Over the weekend, CSNNE's Mike Giardi reported that the Patriots have "strong interest" in free DE Aaron Schobel, the elite pass-rusher whom was cut by the Bills last week after the 10-year veteran did not show up to camp (reportedly contemplating retirement).
New England's rumored interest makes sense: they have a pass-rushing need to fill with LB Derrick Burgess playing his own will-he-or-won't-he retire dance, and Schobel has been one of those players the Patriots never had an answer for (no one has sacked Tom Brady more).
Getting Schobel, who is certainly still capable of putting up double digit sack numbers, would be huge for the Patriots. While he has 3-4 outside linebacker size (6-4, 243), he would initially work in as a nickel/sub-package rusher for the Patriots off the edge. Like Derrick Burgess, as the season wore on, he could develop a slightly more traditional outside linebacker role for the Patriots.
However, Aaron Schobel may not be interested in the Patriots.
According to Tom Curran, there are two major hurdles that would prevent him from signing with New England: his desire to play for his hometown Texans, and, of course, money.
Indeed, two days before his release, Schobel was quoted as saying, "If I were a free agent, and I could choose a team, it would be the Texans, without a doubt ... Houston would be the best spot for me." Schobel is from Columbus, Texas, and played his college ball at TCU.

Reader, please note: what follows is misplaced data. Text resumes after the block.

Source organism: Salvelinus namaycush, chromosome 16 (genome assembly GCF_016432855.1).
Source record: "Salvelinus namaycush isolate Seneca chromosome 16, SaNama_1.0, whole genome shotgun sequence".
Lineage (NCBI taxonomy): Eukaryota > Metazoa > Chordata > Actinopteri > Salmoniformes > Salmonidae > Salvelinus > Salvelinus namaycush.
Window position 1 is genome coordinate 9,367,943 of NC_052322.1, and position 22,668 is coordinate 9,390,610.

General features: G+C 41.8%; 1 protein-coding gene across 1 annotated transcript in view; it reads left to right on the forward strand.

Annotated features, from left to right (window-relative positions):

ESPN Boston's Mike Reiss does not think that it's "a slam dunk that Schobel lands in Houston," citing that it will probably come down to the second hurdle listed above: money. Reiss estimates Schobel will demand somewhere between $5-7 million, a price that could be too high for the Texans, and too costly for the Pats. Allow Curran to explain:
... New England would likely have to get into an overpay situation to convince Schobel to come. With Logan Mankins stewing about his lack of a new deal and Tom Brady tapping his foot awaiting his own, throwing money at Schobel and a position that was supposed to be manned by The Reluctant End Derrick Burgess (obtained for a third and a fifth last year), would be messy business. Necessary business, perhaps, but messy all the same.
The possibility of having to overpay for a veteran who is not keen to learning a new position (he'd be a pass-rushing linebacker in the Patriots' 3-4 defense as opposed to defensive end in the Bills' 4-3), and threatens to cause unrest in the locker room, may simply be asking too much of New England.